Aqueous and methanolic extracts of 18 leafy vegetables from South Africa were investigated for their free radical scavenging activity, total phenolic content and anti-inflammatory properties. Amaranthus dubius, Amaranthus hybridus, Amaranthus spinosus, Asystasia gangetica, Bidens pilosa, Centella asiatica, Ceratotheca triloba, Chenopodium album, Cleome monophylla, Emex australis, Galinsoga parviflora, Justicia flava, Momordica balsamina, Oxygonum sinuatum, Physalis viscosa, Portulaca oleracea, Senna occidentalis and Solanum nigrum were used in this study.In the radical scavenging studies using 2,2-diphenyl-2-picrylhydrazyl hydrate(DPPH), methanolic extracts from six plants almost completely inhibited DPPH absorption (J. flava-96.6%, P. oleracea-96.5%, M. balsamina-94.7%, O. sinuatum-92.1%, S. nigrum-92.0% and A. hybridus-90.5%), whereas methanolic extracts from E. australis-78.6% and G. parviflora-76.5% showed lowest activities among the plants studied. Aqueous extracts were considerably less effective radical scavengers compared to methanolic extracts showing highest activity with J. flava-48.0% and lowest with A. gangetica-36.2%. A correlation between radical scavenging activity of extracts with total phenolic content was observed. Out of 18 plants studied for anti-inflammatory activity, methanolic extracts from eight plants showed significant inhibition of 5-lipoxygenase (5-Lox) activity. Among the plants studied Bidens pilosa (IC50 21.8 µg/ml) showed maximum anti-inflammatory activity while Emex australis (IC50 81.4 µg/ml) showed minimum inhibition of 5-Lox activity. Large amounts of phenolic compounds may contribute towards the antioxidant and anti-inflammatory properties among the plants studied.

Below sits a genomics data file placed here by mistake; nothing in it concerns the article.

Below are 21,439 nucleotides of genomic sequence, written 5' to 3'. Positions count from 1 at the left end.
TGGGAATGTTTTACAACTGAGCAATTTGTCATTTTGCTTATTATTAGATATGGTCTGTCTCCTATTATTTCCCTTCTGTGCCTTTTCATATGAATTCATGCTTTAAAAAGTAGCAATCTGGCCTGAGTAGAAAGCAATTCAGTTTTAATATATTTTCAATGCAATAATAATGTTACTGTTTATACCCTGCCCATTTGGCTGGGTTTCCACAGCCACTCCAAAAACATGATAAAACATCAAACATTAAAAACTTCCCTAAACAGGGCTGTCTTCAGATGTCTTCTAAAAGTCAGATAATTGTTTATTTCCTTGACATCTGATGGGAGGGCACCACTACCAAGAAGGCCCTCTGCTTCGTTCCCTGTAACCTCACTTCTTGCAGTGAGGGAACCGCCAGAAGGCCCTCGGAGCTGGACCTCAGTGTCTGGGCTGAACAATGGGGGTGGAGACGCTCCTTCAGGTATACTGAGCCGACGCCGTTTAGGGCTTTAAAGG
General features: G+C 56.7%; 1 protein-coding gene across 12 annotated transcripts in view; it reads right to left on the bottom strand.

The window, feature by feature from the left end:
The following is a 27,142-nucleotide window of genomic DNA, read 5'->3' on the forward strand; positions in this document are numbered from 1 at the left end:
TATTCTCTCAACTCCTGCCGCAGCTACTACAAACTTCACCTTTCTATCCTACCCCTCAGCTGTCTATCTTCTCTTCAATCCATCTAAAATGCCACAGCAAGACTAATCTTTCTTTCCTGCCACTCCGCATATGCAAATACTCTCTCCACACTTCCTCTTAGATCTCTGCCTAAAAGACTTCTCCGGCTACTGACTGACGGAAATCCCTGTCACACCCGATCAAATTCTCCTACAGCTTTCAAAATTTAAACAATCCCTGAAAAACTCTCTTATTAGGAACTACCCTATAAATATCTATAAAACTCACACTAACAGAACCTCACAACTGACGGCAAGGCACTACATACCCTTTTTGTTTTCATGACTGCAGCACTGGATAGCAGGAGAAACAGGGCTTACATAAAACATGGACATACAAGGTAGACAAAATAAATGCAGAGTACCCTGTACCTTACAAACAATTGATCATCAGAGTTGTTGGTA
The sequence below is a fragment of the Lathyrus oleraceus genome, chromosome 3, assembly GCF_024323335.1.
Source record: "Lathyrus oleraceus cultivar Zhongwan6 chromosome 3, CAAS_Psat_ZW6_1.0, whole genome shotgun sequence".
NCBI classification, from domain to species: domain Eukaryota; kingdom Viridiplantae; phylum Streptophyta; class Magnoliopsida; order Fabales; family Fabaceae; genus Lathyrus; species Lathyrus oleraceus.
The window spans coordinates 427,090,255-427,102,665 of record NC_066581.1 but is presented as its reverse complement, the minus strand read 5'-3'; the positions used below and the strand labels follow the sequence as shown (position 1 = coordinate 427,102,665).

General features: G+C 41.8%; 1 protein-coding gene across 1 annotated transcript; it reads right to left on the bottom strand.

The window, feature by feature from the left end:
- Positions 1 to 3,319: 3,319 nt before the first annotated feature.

Key words: Leafy vegetables, radical scavenging, DPPH, total phenolics, 5-lipoxygenase, anti-inflammatory.
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